Digital Lifestyles Targets Teens

BOSTON Seeking to capitalize on the $175 billion that teenagers spent last year, Digital Lifestyles Group next month will introduce hip-e, a line of digital products targeted solely at teens. Last week Alloy’s AMP, a Boston-based shop, was tapped to introduce the new line through a promotional and marketing effort launching in August. The business was won without a review.

“It was very important for us to work with a company that we didn’t have to educate on the teen market,” said Annie Bacon, vice president of marketing at DLG in Austin, Texas. “Alloy and AMP in our opinion have an unparalleled understanding of the teen marketplace.”

These days teenagers (33 million of them in 2003, according to the U.S. Census Bureau) and technology are a powerful mix. According to a 2003 study from the Consumer Electronics Association, 84 percent of teens ages 13-17 strongly agree that new technology gives them access to information that improves their life, 75 percent enjoy the challenge of figuring out high-tech gadgets and 55 percent says electronic gadgets allow them to make a statement about who they are.

AMP’s upcoming campaign, which will target 12-19 year-olds, will include experiential elements, such as mobile tours and will invade schools, malls and universities, wherever young people are found. Online and print are also in the mix, said Bacon, who would not rule out TV ads. Spending on the campaign was not disclosed. Alloy’s 360 Youth, a youth media and marketing agency, will handle media chores.

“If [Teens] are going to go out and buy your technology product, it has to do more than just tout technology, it has to provide a clear and relevant benefit to their lifestyle,” said Alisha Kolski, vp of research at AMP, which helped the client conduct hundreds of interviews with teens to find out exactly what they wanted in a digital device.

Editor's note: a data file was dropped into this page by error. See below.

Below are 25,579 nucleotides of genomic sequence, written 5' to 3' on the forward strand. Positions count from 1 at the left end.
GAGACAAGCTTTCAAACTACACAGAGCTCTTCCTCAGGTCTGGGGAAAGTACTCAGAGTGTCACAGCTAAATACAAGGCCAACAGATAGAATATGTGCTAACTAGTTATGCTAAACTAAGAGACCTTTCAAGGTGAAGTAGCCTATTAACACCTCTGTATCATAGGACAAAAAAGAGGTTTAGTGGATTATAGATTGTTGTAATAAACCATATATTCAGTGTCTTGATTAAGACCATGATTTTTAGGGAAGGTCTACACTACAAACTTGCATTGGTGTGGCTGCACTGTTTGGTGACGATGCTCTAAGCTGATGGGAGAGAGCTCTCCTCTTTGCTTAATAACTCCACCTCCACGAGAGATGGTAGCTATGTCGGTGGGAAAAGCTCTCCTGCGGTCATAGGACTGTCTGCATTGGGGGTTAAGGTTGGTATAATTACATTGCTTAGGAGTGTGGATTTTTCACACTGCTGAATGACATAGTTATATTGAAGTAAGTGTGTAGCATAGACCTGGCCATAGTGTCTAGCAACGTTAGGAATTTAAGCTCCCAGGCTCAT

The hip-e line will include products that teenagers are already accustomed to using such as cell phones and PDA’s and give them an “all-in-one” twist, according to Bacon, who declined to give additonal product details advance of the line’s release.

A twist, some experts say, is exactly what will be needed in order to appeal to teens.

“A lot of folks assume that this a gadget driven group, but at the end of the day they aren’t,” said Michael Wood, vice president of Teenage Research Unlimited in Northbrook, Illinois. “Teenagers are interested in those products that fill a real need, they don’t want products that have been dumbed down, they want what adults have unless it does something really different.”

Teenagers are hot for digital products, says Sigalle Feig, director of new business at Look-Look in L.A, but she says a product hook is still needed. “To develop a brand for teens, whether it’s deodorant or an Mp3 player, doesn’t make sense in itself. If you’re offering something that’s a different quality or price, then you have legs.”

In 2003 Digital Lifestyles Group had sales of $77 million, an 18 percent increase over 2002.